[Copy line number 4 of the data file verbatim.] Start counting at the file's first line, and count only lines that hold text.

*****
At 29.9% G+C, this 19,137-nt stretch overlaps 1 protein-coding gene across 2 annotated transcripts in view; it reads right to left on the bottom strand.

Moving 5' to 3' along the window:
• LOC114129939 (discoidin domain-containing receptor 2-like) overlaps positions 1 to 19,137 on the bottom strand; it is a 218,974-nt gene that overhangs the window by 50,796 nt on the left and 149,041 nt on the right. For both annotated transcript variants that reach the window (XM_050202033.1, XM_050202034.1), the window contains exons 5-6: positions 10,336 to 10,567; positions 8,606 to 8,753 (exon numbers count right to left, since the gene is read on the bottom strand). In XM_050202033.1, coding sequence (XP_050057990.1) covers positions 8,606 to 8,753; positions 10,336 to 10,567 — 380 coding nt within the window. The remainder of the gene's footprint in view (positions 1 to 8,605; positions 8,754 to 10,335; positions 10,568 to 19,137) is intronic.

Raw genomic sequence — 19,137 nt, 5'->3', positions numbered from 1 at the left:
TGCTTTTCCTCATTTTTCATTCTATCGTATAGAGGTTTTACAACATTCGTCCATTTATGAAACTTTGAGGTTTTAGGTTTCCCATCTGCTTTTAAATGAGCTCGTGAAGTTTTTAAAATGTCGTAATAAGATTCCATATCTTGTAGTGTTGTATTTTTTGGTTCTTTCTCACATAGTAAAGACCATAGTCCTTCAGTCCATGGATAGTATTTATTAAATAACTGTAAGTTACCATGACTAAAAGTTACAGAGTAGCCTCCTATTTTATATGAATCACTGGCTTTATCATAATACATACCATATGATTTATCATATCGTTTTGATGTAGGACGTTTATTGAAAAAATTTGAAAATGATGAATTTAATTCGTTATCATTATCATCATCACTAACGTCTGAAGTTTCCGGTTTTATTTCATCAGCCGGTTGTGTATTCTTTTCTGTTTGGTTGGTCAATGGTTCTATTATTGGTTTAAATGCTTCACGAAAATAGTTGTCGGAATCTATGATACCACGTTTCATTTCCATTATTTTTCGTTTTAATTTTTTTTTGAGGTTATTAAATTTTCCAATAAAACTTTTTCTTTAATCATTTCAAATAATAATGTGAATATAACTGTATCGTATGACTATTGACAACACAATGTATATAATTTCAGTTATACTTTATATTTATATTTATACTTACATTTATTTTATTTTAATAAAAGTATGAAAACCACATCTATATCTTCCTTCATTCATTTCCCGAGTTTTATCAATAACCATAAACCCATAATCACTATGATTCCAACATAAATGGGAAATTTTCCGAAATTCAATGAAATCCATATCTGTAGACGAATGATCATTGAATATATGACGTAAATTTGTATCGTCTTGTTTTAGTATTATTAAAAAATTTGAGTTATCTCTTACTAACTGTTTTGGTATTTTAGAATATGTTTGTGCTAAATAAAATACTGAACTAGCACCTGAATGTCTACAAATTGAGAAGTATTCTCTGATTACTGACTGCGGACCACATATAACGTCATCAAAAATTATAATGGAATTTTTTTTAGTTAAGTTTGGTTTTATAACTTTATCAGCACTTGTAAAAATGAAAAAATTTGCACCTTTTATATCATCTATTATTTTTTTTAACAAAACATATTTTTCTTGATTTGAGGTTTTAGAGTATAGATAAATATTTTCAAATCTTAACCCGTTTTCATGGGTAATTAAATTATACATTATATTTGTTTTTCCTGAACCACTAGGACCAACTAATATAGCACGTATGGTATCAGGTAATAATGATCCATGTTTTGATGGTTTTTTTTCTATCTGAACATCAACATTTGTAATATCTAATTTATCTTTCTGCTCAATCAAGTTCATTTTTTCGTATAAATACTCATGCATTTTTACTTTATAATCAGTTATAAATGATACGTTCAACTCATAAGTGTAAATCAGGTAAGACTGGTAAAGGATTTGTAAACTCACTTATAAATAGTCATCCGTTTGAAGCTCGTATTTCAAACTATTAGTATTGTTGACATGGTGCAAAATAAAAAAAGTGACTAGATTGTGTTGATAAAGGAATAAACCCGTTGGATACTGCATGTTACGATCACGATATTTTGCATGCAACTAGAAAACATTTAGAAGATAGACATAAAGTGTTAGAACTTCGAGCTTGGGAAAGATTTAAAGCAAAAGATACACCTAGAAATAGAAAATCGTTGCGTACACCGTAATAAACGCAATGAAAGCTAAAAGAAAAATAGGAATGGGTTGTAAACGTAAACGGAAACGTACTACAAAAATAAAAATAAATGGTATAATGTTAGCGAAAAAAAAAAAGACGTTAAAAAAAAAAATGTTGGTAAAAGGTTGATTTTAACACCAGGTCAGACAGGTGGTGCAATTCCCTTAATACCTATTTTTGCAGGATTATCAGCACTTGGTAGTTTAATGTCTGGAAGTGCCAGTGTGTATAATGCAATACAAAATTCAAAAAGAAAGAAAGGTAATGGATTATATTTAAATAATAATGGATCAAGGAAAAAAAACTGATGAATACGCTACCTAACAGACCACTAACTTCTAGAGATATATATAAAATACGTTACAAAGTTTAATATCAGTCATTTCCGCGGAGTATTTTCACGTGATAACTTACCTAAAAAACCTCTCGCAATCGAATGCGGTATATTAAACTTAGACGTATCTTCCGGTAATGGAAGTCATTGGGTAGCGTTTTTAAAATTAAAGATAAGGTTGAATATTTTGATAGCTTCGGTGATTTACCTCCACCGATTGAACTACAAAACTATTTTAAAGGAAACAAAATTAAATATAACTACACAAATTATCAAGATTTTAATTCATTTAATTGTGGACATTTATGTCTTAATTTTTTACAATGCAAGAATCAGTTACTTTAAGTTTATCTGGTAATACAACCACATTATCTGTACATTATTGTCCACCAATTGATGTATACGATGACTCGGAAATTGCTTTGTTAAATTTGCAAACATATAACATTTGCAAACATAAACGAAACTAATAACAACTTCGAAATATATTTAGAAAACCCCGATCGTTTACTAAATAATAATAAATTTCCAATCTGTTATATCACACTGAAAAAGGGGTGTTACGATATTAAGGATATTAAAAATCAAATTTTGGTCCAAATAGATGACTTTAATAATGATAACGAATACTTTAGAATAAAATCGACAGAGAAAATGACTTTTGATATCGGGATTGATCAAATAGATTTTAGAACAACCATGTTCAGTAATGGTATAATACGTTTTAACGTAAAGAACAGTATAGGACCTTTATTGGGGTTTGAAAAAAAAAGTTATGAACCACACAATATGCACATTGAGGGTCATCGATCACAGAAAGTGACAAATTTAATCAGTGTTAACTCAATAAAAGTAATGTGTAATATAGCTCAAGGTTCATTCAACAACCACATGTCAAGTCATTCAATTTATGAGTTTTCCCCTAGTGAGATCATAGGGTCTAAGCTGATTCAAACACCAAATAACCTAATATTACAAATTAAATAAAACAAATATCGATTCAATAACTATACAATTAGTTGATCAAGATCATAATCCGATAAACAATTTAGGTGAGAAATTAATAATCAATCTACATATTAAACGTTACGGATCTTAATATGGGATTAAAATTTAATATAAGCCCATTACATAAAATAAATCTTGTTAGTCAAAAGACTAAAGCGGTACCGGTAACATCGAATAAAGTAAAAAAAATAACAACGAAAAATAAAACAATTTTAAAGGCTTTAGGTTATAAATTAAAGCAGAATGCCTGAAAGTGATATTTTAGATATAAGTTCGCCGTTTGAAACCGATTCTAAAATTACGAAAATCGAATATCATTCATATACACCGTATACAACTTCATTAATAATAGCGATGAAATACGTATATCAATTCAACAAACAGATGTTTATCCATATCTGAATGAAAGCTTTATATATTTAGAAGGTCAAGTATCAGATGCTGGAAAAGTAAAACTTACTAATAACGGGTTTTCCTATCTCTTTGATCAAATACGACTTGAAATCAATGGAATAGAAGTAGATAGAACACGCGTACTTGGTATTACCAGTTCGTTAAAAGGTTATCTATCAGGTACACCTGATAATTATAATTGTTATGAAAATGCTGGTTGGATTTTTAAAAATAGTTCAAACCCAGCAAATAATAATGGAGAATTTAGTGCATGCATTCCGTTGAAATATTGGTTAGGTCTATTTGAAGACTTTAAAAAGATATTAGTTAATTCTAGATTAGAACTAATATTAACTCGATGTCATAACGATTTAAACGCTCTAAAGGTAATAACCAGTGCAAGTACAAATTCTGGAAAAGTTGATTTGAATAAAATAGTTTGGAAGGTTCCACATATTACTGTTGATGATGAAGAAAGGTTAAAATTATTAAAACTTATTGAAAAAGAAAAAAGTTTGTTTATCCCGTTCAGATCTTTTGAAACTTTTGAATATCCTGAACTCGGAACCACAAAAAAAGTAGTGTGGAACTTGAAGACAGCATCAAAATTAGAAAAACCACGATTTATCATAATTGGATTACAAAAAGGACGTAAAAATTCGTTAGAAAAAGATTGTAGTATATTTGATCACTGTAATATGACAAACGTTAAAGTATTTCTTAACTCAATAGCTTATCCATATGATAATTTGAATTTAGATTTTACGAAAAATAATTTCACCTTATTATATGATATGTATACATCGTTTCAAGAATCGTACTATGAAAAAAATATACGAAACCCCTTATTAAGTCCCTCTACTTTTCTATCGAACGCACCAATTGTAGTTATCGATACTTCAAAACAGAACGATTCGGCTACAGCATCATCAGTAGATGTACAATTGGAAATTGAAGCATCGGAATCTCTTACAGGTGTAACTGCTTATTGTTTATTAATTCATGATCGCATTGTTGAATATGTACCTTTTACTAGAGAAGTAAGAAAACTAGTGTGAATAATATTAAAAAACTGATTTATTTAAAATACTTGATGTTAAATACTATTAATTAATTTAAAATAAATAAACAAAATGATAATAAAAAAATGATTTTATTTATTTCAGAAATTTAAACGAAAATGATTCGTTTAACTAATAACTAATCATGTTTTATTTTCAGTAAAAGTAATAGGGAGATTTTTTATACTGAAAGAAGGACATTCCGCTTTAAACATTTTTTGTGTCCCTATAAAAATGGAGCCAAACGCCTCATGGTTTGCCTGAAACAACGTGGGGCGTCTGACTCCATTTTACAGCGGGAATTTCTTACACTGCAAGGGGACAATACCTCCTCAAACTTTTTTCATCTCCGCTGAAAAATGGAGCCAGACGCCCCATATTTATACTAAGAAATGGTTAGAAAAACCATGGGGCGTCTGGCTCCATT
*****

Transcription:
Raw genomic sequence — 19,137 nt, 5'->3', positions numbered from 1 at the left: